Our definition of a critter proof fence is to keep out bandicoots, rabbits, cane toads, foxes, dingoes, dogs, kangaroos, wallaroos, wallabies, betongs; and other critters like a neighbour’s stray goat, horse, cow or pig. There are some we will never stop, such as large pythons, and goannas. Qu “Where does a 300Kg gorilla sit?” Ans “Anywhere he wants!” The same with +6mt long pythons and +2mt goannas, when we come across them, we gently coerce them to move on, or call wildlife enthusiasts for assistance.
The fence is 165cm high, has three wire strands with dog wire mesh from the top strand 120cm down to the bottom strand about 50cm off the ground. Recycled corrugated iron is hung horizontally along the bottom of the fence, trenched into the the ground about 20cm to 25cm. We found this design of fence is effective in keeping unwanted critters from the garden. Some fences have a skirt buried outwards from the bottom of the fence, and while this was considered as well, in the last 5 years we haven’t found it necessary. Digging under the buried corro iron will be challenging enough for critters. So in keeping with permaculture principles we have designed a fence which we know to be effective to keep out the critters and pests in our area.
We chose to use galvanised pipe for posts and strainers rather than timber, for longevity reasons and given our local termite issues, we are simply too old to do things twice, or ‘the hard way’. Using galv pipe saved on labour costs and messing with heavy tree trunks and machines. The extra cost ended up being a small price considering the years it will last.
First the corner strainer holes were dug by machine auger, the posts were cut and assembled and concreted in position as one piece, all bolted together. We used 2 inch posts, and 1.1/4 inch angled braces.
A trench was then pre-dug (by machine) between the posts to make burying the corrugated iron easier later.
The star pickets (8ft / 2.4mt) were hammered into the bottom of the trench, and 3 wires strung above.
Dog wire mesh was attached to the 3 wire strands with ring clips from the top down.
The corro iron is hung down into the trench, tied to the bottom strand of wire, buried to an average depth of 25cm.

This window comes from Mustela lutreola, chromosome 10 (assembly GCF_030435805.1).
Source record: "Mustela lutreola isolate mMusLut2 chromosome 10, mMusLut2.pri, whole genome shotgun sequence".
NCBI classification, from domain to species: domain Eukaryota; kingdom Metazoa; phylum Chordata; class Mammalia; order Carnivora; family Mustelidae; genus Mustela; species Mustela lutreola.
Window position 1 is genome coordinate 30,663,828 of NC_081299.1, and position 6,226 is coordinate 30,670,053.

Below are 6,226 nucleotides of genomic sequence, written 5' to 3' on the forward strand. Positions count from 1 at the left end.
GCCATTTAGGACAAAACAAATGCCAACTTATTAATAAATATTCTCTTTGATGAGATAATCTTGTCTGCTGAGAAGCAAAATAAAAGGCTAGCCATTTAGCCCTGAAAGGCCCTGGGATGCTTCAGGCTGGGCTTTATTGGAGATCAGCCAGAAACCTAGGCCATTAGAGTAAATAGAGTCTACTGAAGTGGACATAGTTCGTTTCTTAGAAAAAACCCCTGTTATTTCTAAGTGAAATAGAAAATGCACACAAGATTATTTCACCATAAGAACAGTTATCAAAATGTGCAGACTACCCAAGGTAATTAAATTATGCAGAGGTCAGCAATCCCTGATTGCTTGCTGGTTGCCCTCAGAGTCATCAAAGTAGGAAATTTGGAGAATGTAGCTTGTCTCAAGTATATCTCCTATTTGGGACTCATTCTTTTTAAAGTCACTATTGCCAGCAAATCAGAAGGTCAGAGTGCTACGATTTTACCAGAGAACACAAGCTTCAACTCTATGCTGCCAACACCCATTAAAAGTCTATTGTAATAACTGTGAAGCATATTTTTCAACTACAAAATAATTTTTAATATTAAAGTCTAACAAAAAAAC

The iron is also attached to each star picket to keep it from slumping. In hindsight (wonderful thing) this is only necessary if the inside will be used as a wall for a raised bed, as much of our fence line will be.
The iron sheets are overlapped and screwed together. The end/corner sheet is cut away to fit concrete post base at the bottom, with minimal gap, then screwed to the post.
Corner iron is crumpled over to prevent little unwanted creatures from getting in. Experience shows ‘young’ cane toads can get in if not.
Our critter proof fence will keep cane toads, bandicoots, kangaroos & wallabies out of the garden, and protect chooks in the dome from dogs & dingoes. Possums are clever climbers and need to be dealt with on an individual basis.
The gate hinges were welded on while being held in place. Gates have corro iron added to the bottom, cut to match the concrete step, preventing small unwanted critters getting through or under the gate.
Note the trampoline spring to keep the gate closed. Tramp springs are plentiful & easy to find, and really suited to gate closing, in fact they are quite handy little buggas!
Big “Easy-Grab” Gate Handle is 1.1/4″Rural Pipe screwed with double screws to prevent slewing, works well & is cheap.Gate Holding strap, is old ‘tie-down’ hook, with stretchy elastic loop (cheap from hardware store), joined by using fencing ring clamp tool, clamping with double rings. Efficiently holds gate closed or open.